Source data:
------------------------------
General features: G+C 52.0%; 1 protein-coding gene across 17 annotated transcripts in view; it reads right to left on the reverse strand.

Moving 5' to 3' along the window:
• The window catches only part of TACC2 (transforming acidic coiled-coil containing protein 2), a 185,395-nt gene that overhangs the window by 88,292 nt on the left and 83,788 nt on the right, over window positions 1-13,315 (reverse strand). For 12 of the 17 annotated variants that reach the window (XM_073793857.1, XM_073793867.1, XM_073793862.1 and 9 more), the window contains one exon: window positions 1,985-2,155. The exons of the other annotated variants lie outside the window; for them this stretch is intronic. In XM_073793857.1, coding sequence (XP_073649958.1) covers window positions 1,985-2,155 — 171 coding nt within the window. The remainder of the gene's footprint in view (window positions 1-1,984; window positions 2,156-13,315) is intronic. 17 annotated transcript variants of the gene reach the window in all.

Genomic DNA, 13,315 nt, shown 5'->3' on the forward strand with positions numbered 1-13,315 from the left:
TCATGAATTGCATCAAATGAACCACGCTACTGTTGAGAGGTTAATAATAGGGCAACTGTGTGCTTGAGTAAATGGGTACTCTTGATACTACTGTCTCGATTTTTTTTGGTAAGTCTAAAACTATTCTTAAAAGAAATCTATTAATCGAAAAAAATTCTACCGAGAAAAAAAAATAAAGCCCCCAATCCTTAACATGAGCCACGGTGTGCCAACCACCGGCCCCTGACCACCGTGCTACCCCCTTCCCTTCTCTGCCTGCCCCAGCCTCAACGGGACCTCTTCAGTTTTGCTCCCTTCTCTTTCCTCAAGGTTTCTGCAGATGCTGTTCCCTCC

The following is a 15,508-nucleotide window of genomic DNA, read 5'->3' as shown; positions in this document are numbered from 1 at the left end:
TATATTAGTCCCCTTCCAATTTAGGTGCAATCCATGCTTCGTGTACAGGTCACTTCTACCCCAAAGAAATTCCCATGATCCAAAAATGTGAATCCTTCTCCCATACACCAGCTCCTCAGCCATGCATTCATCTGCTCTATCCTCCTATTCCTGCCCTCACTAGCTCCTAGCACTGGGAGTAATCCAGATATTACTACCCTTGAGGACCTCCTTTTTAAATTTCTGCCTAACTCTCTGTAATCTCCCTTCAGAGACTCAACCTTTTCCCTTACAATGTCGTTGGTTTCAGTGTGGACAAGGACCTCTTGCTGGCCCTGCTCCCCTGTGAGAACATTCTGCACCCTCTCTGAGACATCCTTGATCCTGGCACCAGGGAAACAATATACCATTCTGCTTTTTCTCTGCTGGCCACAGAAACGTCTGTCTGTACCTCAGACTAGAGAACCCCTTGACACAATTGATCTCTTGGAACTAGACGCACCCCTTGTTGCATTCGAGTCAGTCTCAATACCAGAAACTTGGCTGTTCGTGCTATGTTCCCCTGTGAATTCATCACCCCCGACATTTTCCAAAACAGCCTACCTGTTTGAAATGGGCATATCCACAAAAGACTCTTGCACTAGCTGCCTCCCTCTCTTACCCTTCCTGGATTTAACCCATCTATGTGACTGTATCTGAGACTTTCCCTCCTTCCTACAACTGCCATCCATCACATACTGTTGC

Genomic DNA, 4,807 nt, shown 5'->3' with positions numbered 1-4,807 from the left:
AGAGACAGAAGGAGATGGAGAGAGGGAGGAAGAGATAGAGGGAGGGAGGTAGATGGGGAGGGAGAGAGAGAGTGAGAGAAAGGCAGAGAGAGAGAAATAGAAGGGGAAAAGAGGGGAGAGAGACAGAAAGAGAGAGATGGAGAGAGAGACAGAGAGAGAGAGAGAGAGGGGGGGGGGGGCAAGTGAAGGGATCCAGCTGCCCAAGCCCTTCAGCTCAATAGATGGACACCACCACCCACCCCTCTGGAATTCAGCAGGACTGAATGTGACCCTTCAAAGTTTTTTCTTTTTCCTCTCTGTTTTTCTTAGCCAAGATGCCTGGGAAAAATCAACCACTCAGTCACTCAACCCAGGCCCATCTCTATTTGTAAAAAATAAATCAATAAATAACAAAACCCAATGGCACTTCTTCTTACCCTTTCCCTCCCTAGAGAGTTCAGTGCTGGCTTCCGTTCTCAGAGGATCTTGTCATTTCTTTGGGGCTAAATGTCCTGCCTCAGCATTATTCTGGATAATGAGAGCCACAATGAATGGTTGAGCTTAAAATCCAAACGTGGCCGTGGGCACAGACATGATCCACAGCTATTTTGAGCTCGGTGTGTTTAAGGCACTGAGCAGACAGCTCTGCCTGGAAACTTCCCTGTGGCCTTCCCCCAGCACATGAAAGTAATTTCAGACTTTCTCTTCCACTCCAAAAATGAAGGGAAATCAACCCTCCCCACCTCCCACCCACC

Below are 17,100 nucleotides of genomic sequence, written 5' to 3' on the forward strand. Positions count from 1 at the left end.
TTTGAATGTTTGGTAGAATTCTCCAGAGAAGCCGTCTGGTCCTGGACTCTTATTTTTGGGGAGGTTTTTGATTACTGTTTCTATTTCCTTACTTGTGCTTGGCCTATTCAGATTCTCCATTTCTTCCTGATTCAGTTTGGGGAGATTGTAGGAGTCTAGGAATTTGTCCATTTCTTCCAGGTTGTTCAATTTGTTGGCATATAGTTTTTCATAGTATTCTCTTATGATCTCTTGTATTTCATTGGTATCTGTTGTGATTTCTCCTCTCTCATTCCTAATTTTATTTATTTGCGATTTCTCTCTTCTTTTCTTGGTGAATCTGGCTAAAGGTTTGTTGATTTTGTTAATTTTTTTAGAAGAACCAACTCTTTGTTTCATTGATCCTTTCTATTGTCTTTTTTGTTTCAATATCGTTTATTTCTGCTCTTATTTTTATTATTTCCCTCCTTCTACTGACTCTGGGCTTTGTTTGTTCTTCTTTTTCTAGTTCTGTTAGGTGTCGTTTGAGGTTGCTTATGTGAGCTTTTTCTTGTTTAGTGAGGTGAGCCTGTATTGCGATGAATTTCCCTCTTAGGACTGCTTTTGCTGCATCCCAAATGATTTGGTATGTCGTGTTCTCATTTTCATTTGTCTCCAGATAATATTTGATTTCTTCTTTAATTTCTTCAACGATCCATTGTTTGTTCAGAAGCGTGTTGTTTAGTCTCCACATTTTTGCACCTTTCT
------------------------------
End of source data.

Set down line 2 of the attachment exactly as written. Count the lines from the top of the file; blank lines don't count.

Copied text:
Moving 5' to 3' along the window: